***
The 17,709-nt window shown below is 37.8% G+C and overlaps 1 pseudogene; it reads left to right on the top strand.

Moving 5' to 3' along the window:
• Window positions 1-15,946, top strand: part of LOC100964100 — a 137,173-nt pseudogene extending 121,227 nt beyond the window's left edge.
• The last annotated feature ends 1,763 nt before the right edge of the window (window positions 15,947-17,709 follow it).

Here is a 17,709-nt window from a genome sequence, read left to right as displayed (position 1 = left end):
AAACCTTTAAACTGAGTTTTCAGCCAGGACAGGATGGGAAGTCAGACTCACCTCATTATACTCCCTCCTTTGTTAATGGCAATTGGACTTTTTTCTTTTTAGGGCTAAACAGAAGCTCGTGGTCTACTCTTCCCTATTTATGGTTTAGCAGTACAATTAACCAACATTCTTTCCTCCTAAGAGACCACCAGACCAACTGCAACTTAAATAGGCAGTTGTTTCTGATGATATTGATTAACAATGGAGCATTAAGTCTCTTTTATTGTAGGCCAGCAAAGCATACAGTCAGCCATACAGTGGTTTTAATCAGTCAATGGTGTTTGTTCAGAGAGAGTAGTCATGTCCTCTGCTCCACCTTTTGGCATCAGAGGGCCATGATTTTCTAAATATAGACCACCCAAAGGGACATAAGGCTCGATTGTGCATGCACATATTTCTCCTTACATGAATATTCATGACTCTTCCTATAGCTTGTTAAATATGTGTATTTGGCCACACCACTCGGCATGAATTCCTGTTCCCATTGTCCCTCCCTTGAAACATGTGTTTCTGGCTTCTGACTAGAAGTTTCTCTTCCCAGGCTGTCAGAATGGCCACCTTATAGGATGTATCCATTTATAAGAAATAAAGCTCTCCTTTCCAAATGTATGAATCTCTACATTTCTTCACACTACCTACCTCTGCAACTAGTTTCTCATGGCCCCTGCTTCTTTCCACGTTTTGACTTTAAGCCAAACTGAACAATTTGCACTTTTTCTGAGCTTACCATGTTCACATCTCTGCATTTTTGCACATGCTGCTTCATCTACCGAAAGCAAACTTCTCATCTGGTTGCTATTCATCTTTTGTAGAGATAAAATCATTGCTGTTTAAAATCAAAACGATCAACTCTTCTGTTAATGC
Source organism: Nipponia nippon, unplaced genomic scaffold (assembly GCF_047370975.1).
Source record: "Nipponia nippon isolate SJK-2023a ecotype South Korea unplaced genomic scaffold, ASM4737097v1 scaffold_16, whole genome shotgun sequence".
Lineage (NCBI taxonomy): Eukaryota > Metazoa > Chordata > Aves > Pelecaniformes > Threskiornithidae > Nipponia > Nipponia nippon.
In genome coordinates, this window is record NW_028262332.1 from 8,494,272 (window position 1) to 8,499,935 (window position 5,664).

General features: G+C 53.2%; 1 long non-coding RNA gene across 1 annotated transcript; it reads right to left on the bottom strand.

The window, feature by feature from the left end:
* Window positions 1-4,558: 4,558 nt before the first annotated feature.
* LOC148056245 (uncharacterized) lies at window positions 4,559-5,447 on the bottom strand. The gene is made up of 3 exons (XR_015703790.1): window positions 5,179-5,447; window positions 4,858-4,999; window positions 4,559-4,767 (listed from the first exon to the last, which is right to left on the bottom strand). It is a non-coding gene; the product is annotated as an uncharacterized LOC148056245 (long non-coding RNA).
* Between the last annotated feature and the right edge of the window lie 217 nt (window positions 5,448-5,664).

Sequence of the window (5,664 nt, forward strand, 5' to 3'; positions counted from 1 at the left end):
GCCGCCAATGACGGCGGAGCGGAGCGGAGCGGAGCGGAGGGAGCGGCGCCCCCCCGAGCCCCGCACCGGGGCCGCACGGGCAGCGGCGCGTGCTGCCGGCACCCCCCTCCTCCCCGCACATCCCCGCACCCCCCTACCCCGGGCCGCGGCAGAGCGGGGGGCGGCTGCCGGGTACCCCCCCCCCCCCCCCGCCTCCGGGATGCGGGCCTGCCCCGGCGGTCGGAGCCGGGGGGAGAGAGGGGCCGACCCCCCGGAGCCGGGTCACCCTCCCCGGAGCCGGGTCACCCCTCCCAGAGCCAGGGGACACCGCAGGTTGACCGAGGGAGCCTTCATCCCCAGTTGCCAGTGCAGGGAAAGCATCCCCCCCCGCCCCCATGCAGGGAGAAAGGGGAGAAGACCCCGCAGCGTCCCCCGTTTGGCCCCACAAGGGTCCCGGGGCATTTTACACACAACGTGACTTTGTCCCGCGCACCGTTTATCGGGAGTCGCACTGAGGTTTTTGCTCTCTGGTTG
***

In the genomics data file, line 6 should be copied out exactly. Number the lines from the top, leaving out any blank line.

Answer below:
AAACCTTTAAACTGAGTTTTCAGCCAGGACAGGATGGGAAGTCAGACTCACCTCATTATACTCCCTCCTTTGTTAATGGCAATTGGACTTTTTTCTTTTTAGGGCTAAACAGAAGCTCGTGGTCTACTCTTCCCTATTTATGGTTTAGCAGTACAATTAACCAACATTCTTTCCTCCTAAGAGACCACCAGACCAACTGCAACTTAAATAGGCAGTTGTTTCTGATGATATTGATTAACAATGGAGCATTAAGTCTCTTTTATTGTAGGCCAGCAAAGCATACAGTCAGCCATACAGTGGTTTTAATCAGTCAATGGTGTTTGTTCAGAGAGAGTAGTCATGTCCTCTGCTCCACCTTTTGGCATCAGAGGGCCATGATTTTCTAAATATAGACCACCCAAAGGGACATAAGGCTCGATTGTGCATGCACATATTTCTCCTTACATGAATATTCATGACTCTTCCTATAGCTTGTTAAATATGTGTATTTGGCCACACCACTCGGCATGAATTCCTGTTCCCATTGTCCCTCCCTTGAAACATGTGTTTCTGGCTTCTGACTAGAAGTTTCTCTTCCCAGGCTGTCAGAATGGCCACCTTATAGGATGTATCCATTTATAAGAAATAAAGCTCTCCTTTCCAAATGTATGAATCTCTACATTTCTTCACACTACCTACCTCTGCAACTAGTTTCTCATGGCCCCTGCTTCTTTCCACGTTTTGACTTTAAGCCAAACTGAACAATTTGCACTTTTTCTGAGCTTACCATGTTCACATCTCTGCATTTTTGCACATGCTGCTTCATCTACCGAAAGCAAACTTCTCATCTGGTTGCTATTCATCTTTTGTAGAGATAAAATCATTGCTGTTTAAAATCAAAACGATCAACTCTTCTGTTAATGC